Tag: Seinfeld

MOVIE REVIEW | Clear History (2013)

In the 90s, Larry David helped redefine the sitcom from behind the scenes when he co-created Seinfeld.  In the new millennium, he did it again, this time much more visibly, playing a fictionalised version of himself in Curb Your Enthusiasm.  At the height of Seinfeld’s success, he thought he’d give movies a go by writing and directing the immediately forgotten Sour Grapes.  Then news came after Curb’s eighth season that there were no immediate plans for a ninth, because David was once again off to have a crack at the movies.  And it looks like the result has been pretty similar to his first go round.  And that’s a shame, because like Sour Grapes, his latest effort, Clear History, deserves more attention than it seems to have received.

Ten years ago, David’s character, Nathan, was working with a fledgling electric car manufacturer, run by John Hamm’s Will Haney.  After a miniscule difference of opinion gets blown way out of prepetition (this is a Larry David story, after all), he cashes in his shares and leaves the company.  Almost immediately, the electric car he’s been helping develop, the ‘Harold’, becomes a huge success and Nathan has literally lost a billion dollars by walking away when he did.

A decade later, he has escaped the humiliation of his billion dollar mistake by moving to the island of Marha’s Vineyard and going by the name Rolly.  He’s built a modest but happy life that is turned upside down when the now multi billionaire Will Haney moves to the island to start building his dream mansion.  Again, because this is a Larry David story, easily fixed misunderstandings run rampant, totally unnecessary lies, cover ups and deceptions go down, people act in ways no one ever would in real life in a million years, and almost all of it is pretty hilarious.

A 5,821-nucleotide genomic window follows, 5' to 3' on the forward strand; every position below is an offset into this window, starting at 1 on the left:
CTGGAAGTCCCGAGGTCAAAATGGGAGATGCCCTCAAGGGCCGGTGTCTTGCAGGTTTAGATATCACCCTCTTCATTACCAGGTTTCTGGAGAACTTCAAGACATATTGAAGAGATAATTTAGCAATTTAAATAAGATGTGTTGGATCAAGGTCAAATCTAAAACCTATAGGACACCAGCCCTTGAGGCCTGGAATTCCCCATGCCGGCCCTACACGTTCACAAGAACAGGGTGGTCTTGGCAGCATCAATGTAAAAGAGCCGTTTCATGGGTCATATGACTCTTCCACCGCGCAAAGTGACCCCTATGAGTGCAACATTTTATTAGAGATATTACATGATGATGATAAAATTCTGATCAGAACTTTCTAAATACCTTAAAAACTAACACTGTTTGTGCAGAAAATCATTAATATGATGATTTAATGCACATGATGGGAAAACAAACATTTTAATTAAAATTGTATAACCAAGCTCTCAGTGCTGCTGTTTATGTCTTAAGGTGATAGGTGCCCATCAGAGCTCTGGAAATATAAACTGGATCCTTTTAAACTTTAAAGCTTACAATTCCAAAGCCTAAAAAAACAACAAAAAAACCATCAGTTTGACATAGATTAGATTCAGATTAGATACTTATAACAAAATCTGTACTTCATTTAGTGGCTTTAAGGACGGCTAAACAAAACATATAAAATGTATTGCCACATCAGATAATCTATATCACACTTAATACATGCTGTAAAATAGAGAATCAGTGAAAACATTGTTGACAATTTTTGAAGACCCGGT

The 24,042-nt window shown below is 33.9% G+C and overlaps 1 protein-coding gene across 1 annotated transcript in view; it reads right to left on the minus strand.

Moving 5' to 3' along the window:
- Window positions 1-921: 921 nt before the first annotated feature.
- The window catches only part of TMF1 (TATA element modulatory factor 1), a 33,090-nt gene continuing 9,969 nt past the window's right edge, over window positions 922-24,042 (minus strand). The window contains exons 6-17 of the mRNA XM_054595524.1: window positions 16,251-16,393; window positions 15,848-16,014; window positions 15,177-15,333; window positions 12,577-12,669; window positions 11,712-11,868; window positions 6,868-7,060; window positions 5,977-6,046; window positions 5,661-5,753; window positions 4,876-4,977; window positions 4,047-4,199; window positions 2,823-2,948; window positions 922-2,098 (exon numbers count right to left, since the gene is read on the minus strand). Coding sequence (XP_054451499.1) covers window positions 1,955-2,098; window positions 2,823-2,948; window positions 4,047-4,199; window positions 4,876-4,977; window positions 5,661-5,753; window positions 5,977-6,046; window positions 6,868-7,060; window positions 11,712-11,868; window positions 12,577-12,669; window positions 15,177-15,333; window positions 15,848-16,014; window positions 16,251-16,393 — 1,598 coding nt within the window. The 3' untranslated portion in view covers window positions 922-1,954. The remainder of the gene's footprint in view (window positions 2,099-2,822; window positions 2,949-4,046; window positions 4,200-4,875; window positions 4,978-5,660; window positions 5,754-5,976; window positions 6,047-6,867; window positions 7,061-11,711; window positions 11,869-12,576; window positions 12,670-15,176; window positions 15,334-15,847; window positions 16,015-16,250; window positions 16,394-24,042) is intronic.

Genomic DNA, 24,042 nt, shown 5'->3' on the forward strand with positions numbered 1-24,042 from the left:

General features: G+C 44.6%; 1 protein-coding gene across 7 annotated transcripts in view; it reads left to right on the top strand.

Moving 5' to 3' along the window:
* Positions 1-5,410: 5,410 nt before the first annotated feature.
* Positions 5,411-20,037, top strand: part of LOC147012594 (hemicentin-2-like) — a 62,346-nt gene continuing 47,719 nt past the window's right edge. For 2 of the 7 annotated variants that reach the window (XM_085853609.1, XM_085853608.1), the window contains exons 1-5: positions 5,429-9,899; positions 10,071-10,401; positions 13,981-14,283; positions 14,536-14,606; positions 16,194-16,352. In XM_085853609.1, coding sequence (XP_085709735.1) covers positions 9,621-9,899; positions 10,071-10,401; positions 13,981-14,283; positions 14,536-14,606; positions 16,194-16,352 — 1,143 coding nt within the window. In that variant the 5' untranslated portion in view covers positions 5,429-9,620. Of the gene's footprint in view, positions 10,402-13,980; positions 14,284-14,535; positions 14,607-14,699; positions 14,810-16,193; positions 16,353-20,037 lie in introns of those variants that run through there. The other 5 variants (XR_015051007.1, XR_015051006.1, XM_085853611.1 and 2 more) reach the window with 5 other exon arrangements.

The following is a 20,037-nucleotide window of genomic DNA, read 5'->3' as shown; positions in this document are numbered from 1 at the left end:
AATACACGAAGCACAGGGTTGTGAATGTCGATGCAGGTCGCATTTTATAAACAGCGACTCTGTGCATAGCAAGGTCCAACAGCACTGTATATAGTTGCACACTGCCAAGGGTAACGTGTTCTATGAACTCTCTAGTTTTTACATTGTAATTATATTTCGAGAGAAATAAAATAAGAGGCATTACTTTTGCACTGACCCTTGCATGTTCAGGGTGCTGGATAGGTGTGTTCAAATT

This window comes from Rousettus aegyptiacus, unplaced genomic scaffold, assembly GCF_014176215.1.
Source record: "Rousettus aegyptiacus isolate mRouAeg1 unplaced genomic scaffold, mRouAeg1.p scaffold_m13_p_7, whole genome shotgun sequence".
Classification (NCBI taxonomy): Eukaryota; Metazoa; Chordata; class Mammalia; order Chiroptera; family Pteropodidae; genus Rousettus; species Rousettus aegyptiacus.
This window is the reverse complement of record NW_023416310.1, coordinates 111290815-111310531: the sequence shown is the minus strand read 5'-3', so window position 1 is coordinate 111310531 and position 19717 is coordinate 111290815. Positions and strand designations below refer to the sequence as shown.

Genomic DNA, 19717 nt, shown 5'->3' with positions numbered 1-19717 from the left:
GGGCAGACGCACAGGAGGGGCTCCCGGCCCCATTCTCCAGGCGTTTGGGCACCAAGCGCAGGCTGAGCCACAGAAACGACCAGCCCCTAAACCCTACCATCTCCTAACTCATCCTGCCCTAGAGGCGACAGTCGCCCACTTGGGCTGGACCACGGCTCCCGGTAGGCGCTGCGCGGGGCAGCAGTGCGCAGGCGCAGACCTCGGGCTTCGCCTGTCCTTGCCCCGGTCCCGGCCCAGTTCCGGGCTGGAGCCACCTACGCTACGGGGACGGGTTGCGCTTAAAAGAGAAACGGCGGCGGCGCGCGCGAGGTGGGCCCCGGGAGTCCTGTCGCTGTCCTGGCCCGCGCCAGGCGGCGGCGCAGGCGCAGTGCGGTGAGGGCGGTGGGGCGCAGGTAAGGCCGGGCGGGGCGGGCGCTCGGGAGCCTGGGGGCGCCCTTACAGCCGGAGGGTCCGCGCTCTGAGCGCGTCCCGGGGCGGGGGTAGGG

For a movie you’ve probably never heard of, Larry David was able to pull together an amazing cast.  Besides Jon Hamm, there’s Danny McBride, Amy Ryan, Kate Hudson, Eva Mendes, Phillip Baker Hall and an almost unrecognisable Michael Keaton, who absolutely steals every single scene he’s in.

Going back to the Seinfeld days, and only amplified on Curb Your Enthusiasm, Larry David loves coincidence.  The amount of tiny little, coincidental meetings, overheard comments, character quirks and contrivances that need to occur within your average Larry David story should make it impossible to suspend any disbelief.  But somehow, in the hands of Larry David, they work.

There’s an odd side story about Rolly’s ex girlfriend and the band Chicago that never really leads anywhere or has anything to do with the main story, but it’s funny enough to more than justify its existence.  Plus, his ex is played by Amy Ryan who is always amazing, so if nothing else, she makes that subplot worth it.

Basically Clear History is an extended episode of Curb Your Enthusiasm, only Larry has a different name and set of friends.  And if I can’t have ten episodes of Curb every year, something like Clear History is a pretty good substitute.